Perhaps nothing benefits from hindsight quite as much as enterprise software projects. We’ve all heard horror stories about projects that were abandoned, significantly overran cost and time budgets, were barely used by staff, or failed to deliver on promised benefits for the entire organisation, managers and individual employees. However, the majority of IT project failures aren’t due to the technology, but the inability to effect change and a lack of communication.
So here are my top five tips to bear in mind for a successful cloud implementation:
[easy-tweet tweet=”Successful #cloud implementation tip 1: Carefully select your internal project team” via=”no” usehashtags=”no”]
Carefully select your internal project team: One key end goal for cloud implementations is to enable accurate and sophisticated data reporting. In order to ensure every single employee enters and updates their information in real time, it’s vital that there is buy-in for the new system throughout the entire organisation. An inclusive, cross-departmental internal project team which includes members from HR, payroll, finance, IT, security, training, recruitment and a project manager or business analyst can help to accomplish this goal.
[easy-tweet tweet=”Successful #cloud implementation tip 2: Include other key communities in your team” via=”no” usehashtags=”no”]
Include other key communities in your team: Additional project team members are required if the company serves a particular vertical – for example, add in the head of professional services, if you’re a consulting firm. If you’re working with an external systems integrator, make sure one or two of their core experts are on your team and treat them as part of your organisation – that way, you establish a good forum to communicate your organisation’s needs. In addition, their experience from prior cloud implementations will be very valuable.
[easy-tweet tweet=”Successful #cloud implementation tip 3:Defining roles and keeping the team together” via=”no” usehashtags=”no”]
Defining roles and keeping the team together: Once you’ve selected your team, define roles including a primary contact, a coordinator and an internal rollout and communications lead. If your cloud implementation is taking place in phases around the world, do ensure that your internal project team takes the lead on each phase. Do keep your team intact and move them around your organisation on an as-needed basis since they are becoming experts and learning from each rollout they’re involved in. This is also an important factor in helping drive consistency in cloud implementation across regions.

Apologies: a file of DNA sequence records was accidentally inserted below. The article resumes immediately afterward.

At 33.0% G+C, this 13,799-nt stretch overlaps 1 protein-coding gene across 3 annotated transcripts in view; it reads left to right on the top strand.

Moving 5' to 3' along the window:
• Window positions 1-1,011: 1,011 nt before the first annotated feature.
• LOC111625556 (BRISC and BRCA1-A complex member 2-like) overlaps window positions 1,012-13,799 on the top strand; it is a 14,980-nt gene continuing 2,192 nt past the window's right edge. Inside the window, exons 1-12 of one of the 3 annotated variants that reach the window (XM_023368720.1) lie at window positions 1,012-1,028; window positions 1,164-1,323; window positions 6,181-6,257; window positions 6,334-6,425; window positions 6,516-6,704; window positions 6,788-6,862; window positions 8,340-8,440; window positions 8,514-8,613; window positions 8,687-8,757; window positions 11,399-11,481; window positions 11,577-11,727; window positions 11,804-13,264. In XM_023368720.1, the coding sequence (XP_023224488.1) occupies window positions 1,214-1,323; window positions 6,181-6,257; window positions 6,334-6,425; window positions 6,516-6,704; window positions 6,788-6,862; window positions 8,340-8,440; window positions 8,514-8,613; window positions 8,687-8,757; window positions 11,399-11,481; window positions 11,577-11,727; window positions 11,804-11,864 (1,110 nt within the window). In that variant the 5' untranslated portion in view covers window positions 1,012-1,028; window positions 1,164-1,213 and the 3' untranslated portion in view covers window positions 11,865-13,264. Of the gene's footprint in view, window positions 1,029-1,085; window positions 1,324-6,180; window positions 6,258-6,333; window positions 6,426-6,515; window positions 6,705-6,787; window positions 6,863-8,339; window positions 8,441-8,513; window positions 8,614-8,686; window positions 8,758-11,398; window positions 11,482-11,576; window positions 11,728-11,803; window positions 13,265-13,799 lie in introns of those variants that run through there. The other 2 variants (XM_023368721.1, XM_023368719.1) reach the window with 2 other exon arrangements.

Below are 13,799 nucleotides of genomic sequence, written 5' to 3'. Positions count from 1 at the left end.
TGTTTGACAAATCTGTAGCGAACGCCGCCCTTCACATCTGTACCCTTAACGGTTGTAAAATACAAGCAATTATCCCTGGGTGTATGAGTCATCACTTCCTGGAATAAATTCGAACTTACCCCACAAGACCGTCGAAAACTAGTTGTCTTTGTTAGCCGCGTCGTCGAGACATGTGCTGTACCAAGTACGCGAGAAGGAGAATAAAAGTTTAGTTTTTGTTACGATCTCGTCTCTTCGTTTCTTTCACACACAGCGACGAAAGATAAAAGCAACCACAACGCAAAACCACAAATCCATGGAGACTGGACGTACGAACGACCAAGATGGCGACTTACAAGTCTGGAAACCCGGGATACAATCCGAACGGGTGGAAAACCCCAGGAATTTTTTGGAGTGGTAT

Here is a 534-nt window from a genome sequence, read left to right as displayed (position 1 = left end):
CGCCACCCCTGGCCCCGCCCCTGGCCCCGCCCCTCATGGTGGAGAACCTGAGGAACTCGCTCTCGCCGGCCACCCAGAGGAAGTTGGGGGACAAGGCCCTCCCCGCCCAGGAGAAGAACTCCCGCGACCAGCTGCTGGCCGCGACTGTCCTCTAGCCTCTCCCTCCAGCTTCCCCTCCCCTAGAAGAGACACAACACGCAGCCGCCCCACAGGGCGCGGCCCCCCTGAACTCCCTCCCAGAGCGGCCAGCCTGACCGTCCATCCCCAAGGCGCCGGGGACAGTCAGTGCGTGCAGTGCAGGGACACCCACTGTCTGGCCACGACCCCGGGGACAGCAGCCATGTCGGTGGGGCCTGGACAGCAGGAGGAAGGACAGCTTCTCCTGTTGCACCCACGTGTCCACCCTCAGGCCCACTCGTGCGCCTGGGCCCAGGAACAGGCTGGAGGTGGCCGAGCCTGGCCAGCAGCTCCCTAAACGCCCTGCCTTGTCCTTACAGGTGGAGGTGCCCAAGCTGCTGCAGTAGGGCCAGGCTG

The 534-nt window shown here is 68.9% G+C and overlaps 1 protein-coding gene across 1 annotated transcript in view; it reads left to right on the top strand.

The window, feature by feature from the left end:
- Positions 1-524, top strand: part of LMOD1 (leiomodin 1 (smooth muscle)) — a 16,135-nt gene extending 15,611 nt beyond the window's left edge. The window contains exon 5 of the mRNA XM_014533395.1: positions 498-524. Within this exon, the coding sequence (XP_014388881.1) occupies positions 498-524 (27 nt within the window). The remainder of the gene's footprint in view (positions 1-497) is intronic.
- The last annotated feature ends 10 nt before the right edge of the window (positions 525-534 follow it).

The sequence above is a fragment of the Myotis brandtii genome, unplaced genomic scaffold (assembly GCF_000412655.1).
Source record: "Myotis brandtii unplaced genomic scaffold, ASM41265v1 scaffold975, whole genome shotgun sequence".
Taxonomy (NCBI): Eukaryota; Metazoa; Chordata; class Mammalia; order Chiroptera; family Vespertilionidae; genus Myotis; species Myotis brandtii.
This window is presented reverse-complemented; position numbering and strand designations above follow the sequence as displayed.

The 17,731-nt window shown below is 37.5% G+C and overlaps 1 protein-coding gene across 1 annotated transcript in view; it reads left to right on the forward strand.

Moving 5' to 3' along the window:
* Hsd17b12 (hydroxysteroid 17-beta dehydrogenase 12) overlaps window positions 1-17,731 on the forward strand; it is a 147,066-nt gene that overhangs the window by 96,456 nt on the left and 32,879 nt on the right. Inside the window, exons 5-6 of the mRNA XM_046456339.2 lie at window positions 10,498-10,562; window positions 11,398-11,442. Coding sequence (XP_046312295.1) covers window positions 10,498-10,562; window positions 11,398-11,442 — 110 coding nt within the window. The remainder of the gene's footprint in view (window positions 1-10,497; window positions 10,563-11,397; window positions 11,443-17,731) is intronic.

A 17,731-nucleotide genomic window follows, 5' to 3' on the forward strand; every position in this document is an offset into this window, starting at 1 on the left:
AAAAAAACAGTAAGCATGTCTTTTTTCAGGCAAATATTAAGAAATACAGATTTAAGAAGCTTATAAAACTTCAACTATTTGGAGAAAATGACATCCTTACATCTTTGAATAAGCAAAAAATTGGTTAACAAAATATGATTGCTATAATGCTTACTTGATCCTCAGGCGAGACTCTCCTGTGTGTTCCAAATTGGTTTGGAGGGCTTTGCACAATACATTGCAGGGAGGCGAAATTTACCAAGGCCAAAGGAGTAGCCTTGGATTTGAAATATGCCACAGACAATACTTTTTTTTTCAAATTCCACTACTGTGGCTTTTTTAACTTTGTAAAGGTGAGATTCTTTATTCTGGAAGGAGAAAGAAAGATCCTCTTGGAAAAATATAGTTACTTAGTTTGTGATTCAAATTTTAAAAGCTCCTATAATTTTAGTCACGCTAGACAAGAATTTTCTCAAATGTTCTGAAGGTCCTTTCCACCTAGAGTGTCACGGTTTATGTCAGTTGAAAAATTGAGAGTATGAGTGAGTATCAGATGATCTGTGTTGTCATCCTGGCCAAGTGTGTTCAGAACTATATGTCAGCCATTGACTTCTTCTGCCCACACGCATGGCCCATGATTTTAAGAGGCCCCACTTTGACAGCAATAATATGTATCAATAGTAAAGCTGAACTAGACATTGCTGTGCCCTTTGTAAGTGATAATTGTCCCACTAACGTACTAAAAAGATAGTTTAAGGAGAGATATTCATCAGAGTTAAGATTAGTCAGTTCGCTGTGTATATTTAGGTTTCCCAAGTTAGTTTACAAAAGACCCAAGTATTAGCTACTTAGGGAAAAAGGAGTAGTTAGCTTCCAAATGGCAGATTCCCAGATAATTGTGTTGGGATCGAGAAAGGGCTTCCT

[easy-tweet tweet=”Successful #cloud implementation tip 4: Agree on a message” via=”no” usehashtags=”no”]
Agree on a message: Your implementation team shouldn’t have to argue the merits of the cloud project with other staff. Instead, make sure you already have a clear internal message in place – ideally, a single sentence – as to what your organisation hopes to achieve by adopting the new cloud platform. This message is vital to be able ‘sell’ the entire company on the importance and benefits of the move to the cloud. The best way for every employee to view the move is as a business decision not a technology, decision, where each individual has access to and ownership of the system. You will also need a C-level executive whose role in the project is to champion its benefits at a high level throughout the company. This will also ensure that the move to the cloud is seen as positive throughout the business.
[easy-tweet tweet=”Successful #cloud implementation tip 5: Communication is key” via=”no” usehashtags=”no”]
Communication is key: There is often a great deal of integration and configuration involved in every cloud implementation. Consider which types and levels of integration are applicable to your organisation both today and in the years ahead. Cloud projects will often talk about unifying and simplifying processes. Be clear on how the implementation will effect each area of the business today and communicate this message to your consultants as well as your own internal teams.
The importance of training and communication around a cloud project are often undersold. But getting it right ensures an organisation and each of its departments understand the functionality and benefits of the cloud implementation into their part of the businesses. Ultimately, this helps all employees to understand the positive impact it will have on their day-to-day work.